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Throughout history, iconic musicians have courted fame and attention through more than just being the first to pioneer or capitalise on a sound. Some resort to boundary-breaking dance moves, scandalous stage antics, shocking outfit choices and all round notoriety to cement their relevancy. An artist like Madonna, the undeniable queen of revival, has built her career on her ability to reinvent herself entirely, changing her style, sound and stage antics. Just when you think you’ve seen the last of her, she appears, gyrating on stage and acting like worldwide women’s suffrage was a thing when she was born. Genre, in its definition, is a very loosely-based term. Determined by specific stylistic criteria, a category is created. Yet this category can never be all encompassing, with different interpretations consistently changing the nature of the genre. For the purpose of this piece, mainstream genres as a whole will be looked at, in order to see exactly how uniformity is created, and how it comes to represent an entity. Oasis: the kings of cool hairstyles Some artists – unintentionally or not – become representatives of a certain genre, and their style of dressing becomes their uniform. Oasis, emerging out of Manchester in 1991, became a symbol of the traditionally Mancunian way of dressing coupled with their petulant, attitude-filled faces of days past. Their wardrobes were dominated primarily by their ensemble of tracksuit tops, sweatshirts, long coats with turned up collars, and typical sports-luxe-cum-90s-gear. The band, having conquered the charts between 1995-2005, heavily influenced the Britpop rock genre, and came to represent it through their signature look and rock ‘n roll antics. During Oasis’ reign, Britpop/rock bands like Muse and Arctic Monkeys sprung up, citing the band as a strong influence in their conception, and perhaps unconsciously, mimicked their iconic way of dressing. Once these bands were more established and had found their own fan base, they moved away from Oasis’ signature look and created their own one, such as Alex Turner’s Danny Zuko-meets-schoolboy style. Alex Turner's best Danny Zuko impression Indie rock, a genre that has stretched considerably since its early days as a variation of alternative rock music, came to be represented by bands who brought long hair (don’t care), tight pants, trendy kicks and geeky cool getup into the mix. At times, it was possible to identify an indie band strictly by what they were wearing. In pursuit of originality however, bands now tend to avoid this cookie cutter way of dressing, that was created and iconised, by those who came before. Hip hop finds its origins in the increasing popularity of American block parties in the 1970s. Characterised by its stylistic rhythmic music, musicians who fall into this category have adopted a specific way of dressing, which has eventually resonated into a thriving culture. Headgear, “blinging” chains, and low-slung pants have become the uniform that hip hop artists subscribe to, and in turn, its influence has spread to everyday wardrobes. Headgear in hip hop is an especially popular accessory. Wu Tang Clan and their headgear Eminem aligned himself to the genre through his favouring of do-rags, Tupac wore sundry bandanas and 50 Cent is an avid cap-wearer. Musicians like Kanye West and Pharrell Williams have experimented with this categorised way of dressing by adopting a unique style that still largely includes characteristics of the hip hop uniform, thereby still aligning themselves to the genre. Psychedelic rock formed as a tributary of rock music, as artists attempted to replicate the highs of psychedelic drugs and convert it into melodic music. This type of music, which usually involves the use of synthesizers and a strong keyboard influence, was once considered counterculture. As a subsection of rock music and its counterculture approach to society, it makes sense that ripped pants, cut-offs, spiked clothing and tattoos have become the uniform of psychedelic rock. Its decline began after (the popularity of) LSD wore off in the 70s, however its resurgence was always inevitable considering how many bands contributed to the genre. Night Beats representing psychedelic rock With modern bands like The Black Angels and Tame Impala, the genre has found a whole new fanbase, and is now commonly associated with the skate scene. It is difficult to find young up-and-coming psychedelic/neo-psychedelic bands not sporting Vans, Converse or other skate-related footwear, alongside their ripped pants, long hair, tattoos and hipster fashion. Many musicians have capitalised on the popularity of the apparel they wear, by creating fashion lines to further promote their brand and image. Musicians like Pharrell Williams (Billionaire Boys Club), Kanye West (Yeezy), Gwen Stefani (L.A.M.B) and P Diddy/ Puff Diddy/ Diddy (Sean John), among many others, have all headed their own clothing lines fashioned around their style, which have garnered attention and success from critics and fans. Pharrell Williams for Billionaire Boys Club Despite all the meticulous planning that goes into each outfit to cultivate a certain look as a representation of a genre, sometimes it doesn’t work out as planned. The notable 2004 Super Bowl performance by Janet Jackson and Justin Timberlake went down in history not for their duo’s singing abilities or chemistry, but for the famous “wardrobe malfunction” or Nipplegate as it came to be called. In hindsight, the act was deemed a pre-planned publicity stunt, and met criticism and was ridiculed for its attention-seeking ploy. For male celebrities, clothing malfunctions usually involve unzipped flies or exposing themselves, such as Kanye West, Harry Styles and Lenny Kravitz, who all showed a little too much of themselves in public. Lady Gaga's meat dress... What a time to be alive On the flip side, certain musicians, such as Lady Gaga and Nicki Minaj, fuelled their careers through loud, bright saccharine ensembles that clashed as much as they gained attention. Their approach to dressing, which basically translated to more is more is more, has been toned down since finding their fan base (and their voices) however Lady Gaga and meat dress will always be mutualistic. Genre helps to define the type of music a person favours, through its general categorisation of bands. The prominence of uniformity in genre is undeniable, as music has always stood as a symbol of unity and inclusion between bands and their fans. The creation of a uniform, or way of dressing, is paralleled across all types of genres. Whether it be the prominence of black clothing, eyeliner and dyed hair associated with the emergence of emo music or the brightly colourful dress code and syrupy-sweet lyrics of pop singers, genre and style tend to remain interconnected, as it serves as uniformity and identification. Cover image courtesy of La Weekly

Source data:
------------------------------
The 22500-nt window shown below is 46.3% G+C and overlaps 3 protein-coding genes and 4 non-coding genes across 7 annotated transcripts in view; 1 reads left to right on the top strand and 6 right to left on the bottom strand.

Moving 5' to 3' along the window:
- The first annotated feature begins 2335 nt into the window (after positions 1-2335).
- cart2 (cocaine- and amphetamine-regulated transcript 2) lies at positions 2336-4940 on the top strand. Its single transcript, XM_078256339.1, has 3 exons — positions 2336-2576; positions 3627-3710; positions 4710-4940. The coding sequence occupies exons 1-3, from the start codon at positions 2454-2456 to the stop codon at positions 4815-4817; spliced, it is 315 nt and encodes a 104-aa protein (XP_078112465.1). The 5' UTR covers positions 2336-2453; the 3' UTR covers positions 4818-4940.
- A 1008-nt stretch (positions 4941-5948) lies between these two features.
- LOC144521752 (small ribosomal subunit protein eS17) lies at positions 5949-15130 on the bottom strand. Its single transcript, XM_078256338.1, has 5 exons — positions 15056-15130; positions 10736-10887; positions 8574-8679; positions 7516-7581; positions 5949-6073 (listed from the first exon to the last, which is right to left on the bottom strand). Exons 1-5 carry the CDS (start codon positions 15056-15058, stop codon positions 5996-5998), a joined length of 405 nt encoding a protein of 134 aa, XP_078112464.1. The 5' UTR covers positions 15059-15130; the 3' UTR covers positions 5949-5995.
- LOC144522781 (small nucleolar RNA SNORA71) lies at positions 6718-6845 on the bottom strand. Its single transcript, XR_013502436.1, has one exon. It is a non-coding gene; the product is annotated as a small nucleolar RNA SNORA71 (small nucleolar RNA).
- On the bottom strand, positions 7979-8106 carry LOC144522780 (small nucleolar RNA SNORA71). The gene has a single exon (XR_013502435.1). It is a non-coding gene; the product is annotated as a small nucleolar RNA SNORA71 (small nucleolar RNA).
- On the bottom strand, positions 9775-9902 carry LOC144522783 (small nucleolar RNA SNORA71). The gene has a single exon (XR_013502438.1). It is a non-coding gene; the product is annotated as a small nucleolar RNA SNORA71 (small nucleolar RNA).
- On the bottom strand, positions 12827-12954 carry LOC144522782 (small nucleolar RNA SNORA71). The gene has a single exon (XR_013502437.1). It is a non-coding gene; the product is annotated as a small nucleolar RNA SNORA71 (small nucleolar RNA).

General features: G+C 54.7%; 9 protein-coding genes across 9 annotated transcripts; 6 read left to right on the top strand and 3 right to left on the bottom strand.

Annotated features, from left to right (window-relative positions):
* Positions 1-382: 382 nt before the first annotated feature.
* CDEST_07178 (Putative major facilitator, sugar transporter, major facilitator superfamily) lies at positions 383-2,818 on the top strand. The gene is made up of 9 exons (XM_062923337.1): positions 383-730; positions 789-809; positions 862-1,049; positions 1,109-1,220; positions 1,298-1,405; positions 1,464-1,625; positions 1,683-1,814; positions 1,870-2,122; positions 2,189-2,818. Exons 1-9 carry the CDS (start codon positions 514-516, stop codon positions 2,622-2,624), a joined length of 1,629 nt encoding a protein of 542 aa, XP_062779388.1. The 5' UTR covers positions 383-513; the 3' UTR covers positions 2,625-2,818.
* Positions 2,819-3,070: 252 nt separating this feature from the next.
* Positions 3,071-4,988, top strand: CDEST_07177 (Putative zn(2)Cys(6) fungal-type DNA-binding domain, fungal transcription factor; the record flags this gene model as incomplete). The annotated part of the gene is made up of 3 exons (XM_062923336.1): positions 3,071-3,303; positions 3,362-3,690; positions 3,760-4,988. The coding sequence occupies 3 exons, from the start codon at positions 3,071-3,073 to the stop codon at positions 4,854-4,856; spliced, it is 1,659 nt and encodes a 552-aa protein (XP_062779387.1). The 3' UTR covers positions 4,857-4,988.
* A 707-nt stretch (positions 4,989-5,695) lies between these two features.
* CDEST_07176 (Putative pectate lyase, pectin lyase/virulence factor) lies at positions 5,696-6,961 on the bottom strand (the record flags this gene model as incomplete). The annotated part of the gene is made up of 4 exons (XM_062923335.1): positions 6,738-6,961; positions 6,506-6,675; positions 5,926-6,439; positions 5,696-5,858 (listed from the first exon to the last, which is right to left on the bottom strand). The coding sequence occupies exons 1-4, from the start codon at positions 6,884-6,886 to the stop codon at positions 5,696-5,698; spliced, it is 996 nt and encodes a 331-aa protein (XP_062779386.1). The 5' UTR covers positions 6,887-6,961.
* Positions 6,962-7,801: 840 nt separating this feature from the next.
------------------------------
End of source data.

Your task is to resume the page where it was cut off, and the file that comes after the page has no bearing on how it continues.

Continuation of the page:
Throughout history, iconic musicians have courted fame and attention through more than just being the first to pioneer or capitalise on a sound. Some resort to boundary-breaking dance moves, scandalous stage antics, shocking outfit choices and all round notoriety to cement their relevancy. An artist like Madonna, the undeniable queen of revival, has built her career on her ability to reinvent herself entirely, changing her style, sound and stage antics. Just when you think you’ve seen the last of her, she appears, gyrating on stage and acting like worldwide women’s suffrage was a thing when she was born. Genre, in its definition, is a very loosely-based term. Determined by specific stylistic criteria, a category is created. Yet this category can never be all encompassing, with different interpretations consistently changing the nature of the genre. For the purpose of this piece, mainstream genres as a whole will be looked at, in order to see exactly how uniformity is created, and how it comes to represent an entity. Oasis: the kings of cool hairstyles Some artists – unintentionally or not – become representatives of a certain genre, and their style of dressing becomes their uniform. Oasis, emerging out of Manchester in 1991, became a symbol of the traditionally Mancunian way of dressing coupled with their petulant, attitude-filled faces of days past. Their wardrobes were dominated primarily by their ensemble of tracksuit tops, sweatshirts, long coats with turned up collars, and typical sports-luxe-cum-90s-gear. The band, having conquered the charts between 1995-2005, heavily influenced the Britpop rock genre, and came to represent it through their signature look and rock ‘n roll antics. During Oasis’ reign, Britpop/rock bands like Muse and Arctic Monkeys sprung up, citing the band as a strong influence in their conception, and perhaps unconsciously, mimicked their iconic way of dressing. Once these bands were more established and had found their own fan base, they moved away from Oasis’ signature look and created their own one, such as Alex Turner’s Danny Zuko-meets-schoolboy style. Alex Turner's best Danny Zuko impression Indie rock, a genre that has stretched considerably since its early days as a variation of alternative rock music, came to be represented by bands who brought long hair (don’t care), tight pants, trendy kicks and geeky cool getup into the mix. At times, it was possible to identify an indie band strictly by what they were wearing. In pursuit of originality however, bands now tend to avoid this cookie cutter way of dressing, that was created and iconised, by those who came before. Hip hop finds its origins in the increasing popularity of American block parties in the 1970s. Characterised by its stylistic rhythmic music, musicians who fall into this category have adopted a specific way of dressing, which has eventually resonated into a thriving culture. Headgear, “blinging” chains, and low-slung pants have become the uniform that hip hop artists subscribe to, and in turn, its influence has spread to everyday wardrobes. Headgear in hip hop is an especially popular accessory. Wu Tang Clan and their headgear Eminem aligned himself to the genre through his favouring of do-rags, Tupac wore sundry bandanas and 50 Cent is an avid cap-wearer. Musicians like Kanye West and Pharrell Williams have experimented with this categorised way of dressing by adopting a unique style that still largely includes characteristics of the hip hop uniform, thereby still aligning themselves to the genre. Psychedelic rock formed as a tributary of rock music, as artists attempted to replicate the highs of psychedelic drugs and convert it into melodic music. This type of music, which usually involves the use of synthesizers and a strong keyboard influence, was once considered counterculture. As a subsection of rock music and its counterculture approach to society, it makes sense that ripped pants, cut-offs, spiked clothing and tattoos have become the uniform of psychedelic rock. Its decline began after (the popularity of) LSD wore off in the 70s, however its resurgence was always inevitable considering how many bands contributed to the genre. Night Beats representing psychedelic rock With modern bands like The Black Angels and Tame Impala, the genre has found a whole new fanbase, and is now commonly associated with the skate scene. It is difficult to find young up-and-coming psychedelic/neo-psychedelic bands not sporting Vans, Converse or other skate-related footwear, alongside their ripped pants, long hair, tattoos and hipster fashion. Many musicians have capitalised on the popularity of the apparel they wear, by creating fashion lines to further promote their brand and image. Musicians like Pharrell Williams (Billionaire Boys Club), Kanye West (Yeezy), Gwen Stefani (L.A.M.B) and P Diddy/ Puff Diddy/ Diddy (Sean John), among many others, have all headed their own clothing lines fashioned around their style, which have garnered attention and success from critics and fans. Pharrell Williams for Billionaire Boys Club Despite all the meticulous planning that goes into each outfit to cultivate a certain look as a representation of a genre, sometimes it doesn’t work out as planned. The notable 2004 Super Bowl performance by Janet Jackson and Justin Timberlake went down in history not for their duo’s singing abilities or chemistry, but for the famous “wardrobe malfunction” or Nipplegate as it came to be called. In hindsight, the act was deemed a pre-planned publicity stunt, and met criticism and was ridiculed for its attention-seeking ploy. For male celebrities, clothing malfunctions usually involve unzipped flies or exposing themselves, such as Kanye West, Harry Styles and Lenny Kravitz, who all showed a little too much of themselves in public. Lady Gaga's meat dress... What a time to be alive On the flip side, certain musicians, such as Lady Gaga and Nicki Minaj, fuelled their careers through loud, bright saccharine ensembles that clashed as much as they gained attention. Their approach to dressing, which basically translated to more is more is more, has been toned down since finding their fan base (and their voices) however Lady Gaga and meat dress will always be mutualistic. Genre helps to define the type of music a person favours, through its general categorisation of bands. The prominence of uniformity in genre is undeniable, as music has always stood as a symbol of unity and inclusion between bands and their fans. The creation of a uniform, or way of dressing, is paralleled across all types of genres. Whether it be the prominence of black clothing, eyeliner and dyed hair associated with the emergence of emo music or the brightly colourful dress code and syrupy-sweet lyrics of pop singers, genre and style tend to remain interconnected, as it serves as uniformity and identification. Cover image courtesy of La Weekly